• Speaker: Bence Graics (BME)
  • Recording and presentation


Safe Reinforcement Learning

  • Abstract: This talk delves into the critical intersection of reinforcement learning (RL) and safety, highlighting how this dynamic field holds the key to developing intelligent systems that can operate reliably in complex and uncertain environments. As industries continue to integrate AI and automation, ensuring the safety of these systems becomes paramount. The presentation will introduce the foundational concepts of RL and its applications, emphasizing how RL algorithms can learn from both successes and failures to make informed decisions while adhering to safety constraints. Through a selection of case studies from autonomous vehicles, industrial automation, and healthcare, the audience will gain insights into how RL can be tailored to address safety concerns. Moreover, the talk will explore cutting-edge techniques that integrate safety considerations directly into the RL framework, enabling the creation of systems that not only learn optimally but also prioritize safety at all times. 
  • Speaker: Esther Colombini (Unicamp)
  • Recording and presentation


Panel Discussion - AI in Critical Systems


Fault Injection Techniques: overview of recent advances

  • Abstract: Software-implemented fault injection uses software-based approaches to emulate the effect of faults in a real system. It produces representative results that are accurate and similar to those caused by 'true' faults, while taking advantage of the flexibility and controllability of software-based methods. These characteristics have made it a perfect technique for ensuring safety and evaluating the dependability of any type of system, including those that are sent to outer space. In this module, we will look into the most common approaches for emulating hardware and software faults and briefly discuss possible optimizations, providing an overview of the recent advances in fault injection in different application domains.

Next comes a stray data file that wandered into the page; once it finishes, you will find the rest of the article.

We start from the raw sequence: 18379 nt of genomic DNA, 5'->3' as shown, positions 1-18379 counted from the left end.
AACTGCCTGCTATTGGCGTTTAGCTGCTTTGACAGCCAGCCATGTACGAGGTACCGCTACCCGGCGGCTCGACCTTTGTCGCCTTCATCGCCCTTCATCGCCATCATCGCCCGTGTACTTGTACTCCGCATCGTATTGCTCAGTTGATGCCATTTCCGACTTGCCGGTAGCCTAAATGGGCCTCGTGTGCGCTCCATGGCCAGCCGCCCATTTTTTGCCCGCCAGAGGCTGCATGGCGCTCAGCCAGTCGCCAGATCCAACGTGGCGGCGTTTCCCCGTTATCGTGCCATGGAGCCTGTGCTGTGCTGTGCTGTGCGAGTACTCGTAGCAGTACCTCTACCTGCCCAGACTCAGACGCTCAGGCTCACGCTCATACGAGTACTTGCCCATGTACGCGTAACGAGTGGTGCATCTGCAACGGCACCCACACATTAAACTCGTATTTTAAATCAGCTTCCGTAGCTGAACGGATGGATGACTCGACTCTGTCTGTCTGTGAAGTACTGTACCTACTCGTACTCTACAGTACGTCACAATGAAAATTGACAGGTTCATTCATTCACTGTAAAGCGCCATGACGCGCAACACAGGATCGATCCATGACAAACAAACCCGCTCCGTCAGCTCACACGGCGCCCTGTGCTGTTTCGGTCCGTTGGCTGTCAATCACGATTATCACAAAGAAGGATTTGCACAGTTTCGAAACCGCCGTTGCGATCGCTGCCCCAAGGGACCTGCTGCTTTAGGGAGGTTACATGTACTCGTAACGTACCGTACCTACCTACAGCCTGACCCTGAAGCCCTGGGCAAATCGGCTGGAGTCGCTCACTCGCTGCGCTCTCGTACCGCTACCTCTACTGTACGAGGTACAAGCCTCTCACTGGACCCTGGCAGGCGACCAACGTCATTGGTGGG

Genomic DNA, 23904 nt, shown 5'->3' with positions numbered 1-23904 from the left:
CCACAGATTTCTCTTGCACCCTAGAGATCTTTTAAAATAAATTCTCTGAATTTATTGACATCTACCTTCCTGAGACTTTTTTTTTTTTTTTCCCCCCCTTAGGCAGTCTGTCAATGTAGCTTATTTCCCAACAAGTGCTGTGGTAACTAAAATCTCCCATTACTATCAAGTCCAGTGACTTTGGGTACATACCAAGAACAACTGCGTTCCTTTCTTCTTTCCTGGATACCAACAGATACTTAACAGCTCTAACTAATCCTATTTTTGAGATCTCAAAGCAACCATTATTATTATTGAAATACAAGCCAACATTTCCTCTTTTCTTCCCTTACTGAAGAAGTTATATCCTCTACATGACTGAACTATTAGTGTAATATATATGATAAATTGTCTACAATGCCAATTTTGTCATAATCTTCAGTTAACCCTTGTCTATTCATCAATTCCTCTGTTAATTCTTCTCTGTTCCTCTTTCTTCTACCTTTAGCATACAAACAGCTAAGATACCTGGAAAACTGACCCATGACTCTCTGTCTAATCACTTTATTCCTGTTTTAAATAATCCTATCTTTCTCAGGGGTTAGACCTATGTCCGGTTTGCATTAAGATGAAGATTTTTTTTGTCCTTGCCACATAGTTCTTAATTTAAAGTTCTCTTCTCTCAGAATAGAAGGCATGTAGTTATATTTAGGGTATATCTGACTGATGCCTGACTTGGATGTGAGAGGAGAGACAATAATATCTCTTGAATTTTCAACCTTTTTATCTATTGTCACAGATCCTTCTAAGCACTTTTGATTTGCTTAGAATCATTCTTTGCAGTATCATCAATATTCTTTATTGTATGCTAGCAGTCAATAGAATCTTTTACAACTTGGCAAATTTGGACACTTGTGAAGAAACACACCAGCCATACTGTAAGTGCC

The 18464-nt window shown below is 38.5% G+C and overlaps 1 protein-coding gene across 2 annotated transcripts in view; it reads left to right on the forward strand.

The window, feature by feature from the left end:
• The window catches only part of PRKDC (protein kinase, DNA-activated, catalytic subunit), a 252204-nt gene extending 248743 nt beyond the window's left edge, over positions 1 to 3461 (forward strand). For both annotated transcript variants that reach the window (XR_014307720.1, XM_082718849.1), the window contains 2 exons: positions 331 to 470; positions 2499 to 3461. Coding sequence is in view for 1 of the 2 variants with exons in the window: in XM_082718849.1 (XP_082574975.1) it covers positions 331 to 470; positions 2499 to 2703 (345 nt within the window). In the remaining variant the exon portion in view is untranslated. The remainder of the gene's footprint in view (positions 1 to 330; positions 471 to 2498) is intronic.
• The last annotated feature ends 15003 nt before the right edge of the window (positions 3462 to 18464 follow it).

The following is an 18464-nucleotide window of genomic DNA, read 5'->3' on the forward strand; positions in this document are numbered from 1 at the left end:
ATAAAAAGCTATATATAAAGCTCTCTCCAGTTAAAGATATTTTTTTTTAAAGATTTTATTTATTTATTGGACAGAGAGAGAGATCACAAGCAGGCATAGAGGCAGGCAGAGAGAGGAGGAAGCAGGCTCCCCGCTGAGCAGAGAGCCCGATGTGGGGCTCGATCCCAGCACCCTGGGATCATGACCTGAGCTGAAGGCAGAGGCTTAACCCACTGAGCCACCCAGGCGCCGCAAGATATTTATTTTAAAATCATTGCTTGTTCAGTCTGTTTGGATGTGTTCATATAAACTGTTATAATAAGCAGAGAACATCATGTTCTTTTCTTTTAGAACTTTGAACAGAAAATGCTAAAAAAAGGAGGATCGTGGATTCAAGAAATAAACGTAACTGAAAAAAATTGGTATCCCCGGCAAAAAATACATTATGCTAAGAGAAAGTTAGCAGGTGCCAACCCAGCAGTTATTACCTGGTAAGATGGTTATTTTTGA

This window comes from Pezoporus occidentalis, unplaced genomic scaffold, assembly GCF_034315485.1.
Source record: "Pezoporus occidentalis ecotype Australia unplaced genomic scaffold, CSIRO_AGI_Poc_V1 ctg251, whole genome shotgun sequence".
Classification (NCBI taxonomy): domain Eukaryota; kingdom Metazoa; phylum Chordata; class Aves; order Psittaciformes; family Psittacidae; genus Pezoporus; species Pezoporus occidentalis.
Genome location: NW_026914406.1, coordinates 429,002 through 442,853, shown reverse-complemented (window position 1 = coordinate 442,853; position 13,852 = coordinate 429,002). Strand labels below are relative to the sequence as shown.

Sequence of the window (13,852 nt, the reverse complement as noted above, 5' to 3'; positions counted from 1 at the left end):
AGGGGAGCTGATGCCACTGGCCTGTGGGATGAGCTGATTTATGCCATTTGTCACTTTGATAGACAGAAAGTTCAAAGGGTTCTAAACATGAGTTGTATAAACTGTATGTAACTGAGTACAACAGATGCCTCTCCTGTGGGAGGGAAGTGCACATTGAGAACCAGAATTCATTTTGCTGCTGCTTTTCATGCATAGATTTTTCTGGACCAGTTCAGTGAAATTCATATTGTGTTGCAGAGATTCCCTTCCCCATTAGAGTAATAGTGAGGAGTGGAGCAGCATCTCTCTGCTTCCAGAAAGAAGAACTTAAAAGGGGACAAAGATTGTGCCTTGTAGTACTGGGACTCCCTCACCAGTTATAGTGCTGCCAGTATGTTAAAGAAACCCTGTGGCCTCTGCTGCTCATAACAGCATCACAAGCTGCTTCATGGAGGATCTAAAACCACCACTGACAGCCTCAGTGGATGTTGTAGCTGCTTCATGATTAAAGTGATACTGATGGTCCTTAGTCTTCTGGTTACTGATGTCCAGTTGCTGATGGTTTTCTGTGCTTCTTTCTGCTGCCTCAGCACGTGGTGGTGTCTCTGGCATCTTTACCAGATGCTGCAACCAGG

• Speaker: Frederico Cerveira (CISUC)
  • Recording and presentation


Robustness testing of REST services

  • Abstract: REST services are nowadays being used to support many businesses, with most major companies exposing their services via REST interfaces (e.g., Google, Amazon, Instagram, and Slack). In this type of scenarios, heterogeneity is prevalent and software is sometimes exposed to unexpected conditions that may activate residual bugs, leading service operations to fail. Such failures may lead to financial or reputation losses (e.g., information disclosure). Although techniques and tools for assessing robustness have been thoroughly studied and applied to a large diversity of domains, REST services still lack practical approaches that specialize in robustness evaluation. In this presentation, we introduce a tool (named bBOXRT) for performing robustness tests over REST services, solely based on minimal information expressed in their interface descriptions. We used bBOXRT to evaluate an heterogeneous set of 52 REST services that comprise 1,351 operations and fit in distinct categories (e.g., public, private, in-house). We were able to disclose several different types of robustness problems, including issues in services with strong reliability requirements and also a few security vulnerabilities. The results show that REST services are being deployed preserving software defects that harm service integration, and also carrying security vulnerabilities that can be exploited by malicious users.
  • Speaker: Nuno Laranjeiro (CISUC)
  • Recording and presentation